He moved out today. Completely. There are a few clothes still hanging in the closet, and he forgot his dartboard that we never used.
Every time I think it’s over. Every time I think I am beginning to heal. He manages to prove me wrong. His things were already absent when I got home from work. He helped me unroll my new mattress, fresh from the box. The frame won’t be in until next week. I bought some sheets on clearance at work. They’re hot pink.
The room actually doesn’t look that much different. Most of the stuff in it is mine anyway. And yet, I feel empty. I stand across the room from him, and every fiber within me aches to hold him close. To feel his heartbeat against my ear, his beard grazing the top of my head. I want to scream at him; beg him not to go; demand to know why he doesn’t love me anymore. My throat closes on the words. So many words of longing, sorrow, loss. Love. Why do I still love him? How can I after all this? Is this what they mean by unconditional?
“Do you mind if I keep my key so I can still come over to take care of the dog?” He asks. The key. It is as if this simple phrase unlocks the dam of words jammed in my throat.
“Yes. You have to take her with you,” I say.
“I don’t know if Noel will be ok with that,” he says slowly.
“Well, she’ll have to be. The dog can’t stay here.” I am suddenly insistent. If the dog stays, this move will mean nothing. He will still be here in a sense. I know I will be moving out soon, but if he is truly going, everything must be gone. I love that dog to pieces, but she isn’t mine. She has always been his. He has to take everything or I will fall apart.
“Ok, fine.” I can see that he doesn’t understand. I can’t explain it to him. Not without telling him how much this is killing me. The thought brings tears, and I try to blink them away. I can’t cry in front of him. Not now. Not again. And now, my cheeks are wet.
“Are you ok?” He asks.
“Of course I’m not ok,” I sniffle. “This sucks. Some small part of me has been wishing and hoping that you would realize what a terrible mistake you’re making. That you would come home. Not back to our relationship. We can’t do that. But that you wouldn’t leave me so completely alone. And now, I can’t pretend anymore. All I want is to tell you not to go, but I know you won’t listen. You don’t even care. This doesn’t bother you at all!”
Now I am really crying. I can’t look at him.
“After everything you have done to me, I still love you,” I say. It is like the words are forcing their way through my trembling lips. I don’t want to tell him any of this, but I can’t stop. “I miss you. I still have so much: my friends, my job, school. I have a lot going for me. But there’s this giant hole where you used to be, and for you, it’s barely a blip. Why is it so hard to say that you miss me, too?”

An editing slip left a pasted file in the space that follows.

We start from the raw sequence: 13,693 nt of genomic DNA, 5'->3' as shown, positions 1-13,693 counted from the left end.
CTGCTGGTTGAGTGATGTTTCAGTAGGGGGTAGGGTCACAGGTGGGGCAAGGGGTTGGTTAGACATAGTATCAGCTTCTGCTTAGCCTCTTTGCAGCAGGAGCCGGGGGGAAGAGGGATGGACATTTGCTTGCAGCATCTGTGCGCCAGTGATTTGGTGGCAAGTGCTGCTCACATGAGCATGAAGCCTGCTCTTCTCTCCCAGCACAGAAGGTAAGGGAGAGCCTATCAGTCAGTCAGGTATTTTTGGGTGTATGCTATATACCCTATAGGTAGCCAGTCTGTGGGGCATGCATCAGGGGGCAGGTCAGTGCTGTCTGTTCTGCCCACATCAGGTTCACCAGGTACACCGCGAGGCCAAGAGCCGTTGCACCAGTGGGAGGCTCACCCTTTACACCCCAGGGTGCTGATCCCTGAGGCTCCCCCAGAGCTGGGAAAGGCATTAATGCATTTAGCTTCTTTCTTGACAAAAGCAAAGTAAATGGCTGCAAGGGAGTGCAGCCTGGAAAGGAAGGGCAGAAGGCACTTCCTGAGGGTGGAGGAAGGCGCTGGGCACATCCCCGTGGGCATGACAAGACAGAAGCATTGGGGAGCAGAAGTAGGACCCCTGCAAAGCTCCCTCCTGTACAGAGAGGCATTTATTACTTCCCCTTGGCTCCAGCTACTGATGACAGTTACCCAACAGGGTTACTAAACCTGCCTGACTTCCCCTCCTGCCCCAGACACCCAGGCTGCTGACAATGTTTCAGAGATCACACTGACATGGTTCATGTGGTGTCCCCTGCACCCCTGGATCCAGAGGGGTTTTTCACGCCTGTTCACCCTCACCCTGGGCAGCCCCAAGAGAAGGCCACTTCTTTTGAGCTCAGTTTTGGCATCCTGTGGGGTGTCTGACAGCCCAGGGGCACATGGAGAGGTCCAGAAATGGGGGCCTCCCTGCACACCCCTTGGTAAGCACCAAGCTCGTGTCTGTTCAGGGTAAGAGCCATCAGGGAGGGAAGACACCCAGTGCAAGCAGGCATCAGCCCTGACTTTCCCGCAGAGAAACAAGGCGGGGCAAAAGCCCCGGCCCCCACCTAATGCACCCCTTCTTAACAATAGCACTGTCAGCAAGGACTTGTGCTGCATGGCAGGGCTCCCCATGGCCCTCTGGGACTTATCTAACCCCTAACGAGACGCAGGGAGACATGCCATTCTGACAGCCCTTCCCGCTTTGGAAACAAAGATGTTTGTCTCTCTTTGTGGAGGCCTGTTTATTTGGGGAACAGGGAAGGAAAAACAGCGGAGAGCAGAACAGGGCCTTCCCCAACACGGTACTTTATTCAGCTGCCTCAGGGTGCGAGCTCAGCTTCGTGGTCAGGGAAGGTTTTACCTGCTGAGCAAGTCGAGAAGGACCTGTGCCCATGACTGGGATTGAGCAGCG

“I do miss it,” he says. Not that he misses me. He misses it. “I miss the times we had together and the life we shared. But I’m moving on. I can’t sit around and mope. It isn’t healthy for me right now.”
“Your whole life isn’t healthy right now,” I whisper.
“Ok, Jess,” he says and he opens the door to leave.
“Wait, Brad, please wait.” He pauses. I can’t let him leave on a note like that. I can’t have the last time he walks out of our bedroom be with angry thoughts.
“Please don’t be mad at me,” I say. “I’m not used to wanting something I can’t have.”
“I’m not mad at you,” he says, closing the door again. “I haven’t been mad at you at any time during this whole thing. You haven’t done anything wrong. I want us to be friends again someday.”
“I would like that, too,” I say. Then, my weakness really shows itself. “Can I have a hug?”
He crosses the few feet to me. This whole time, the room has felt like a chasm stretched between us. An uncrossable barrier. But as I collapse into his arms, his thumb rubbing small circles on my lower back, a tightness loosens in my chest. For that brief moment, it’s like I can finally breathe again.
With my face still pressed against his chest, I say, “After I move, I can’t see you again. Not until I don’t love you anymore.”
“Fair enough,” he murmurs. I am the first to draw away.
I stand there in the middle of my bedroom, hugging myself as I listen to him going in and out, moving the dog’s things across the walkway. Each slam of the door is a reminder that soon, very soon, it will be the last time he will come in here. The sounds finally stop. I am alone. I sink down onto my new memory foam mattress. It feels so close to the ground, but it is extremely comfortable. I look around my room. My space. I have to find a new apartment soon. Even without him, the memories remain.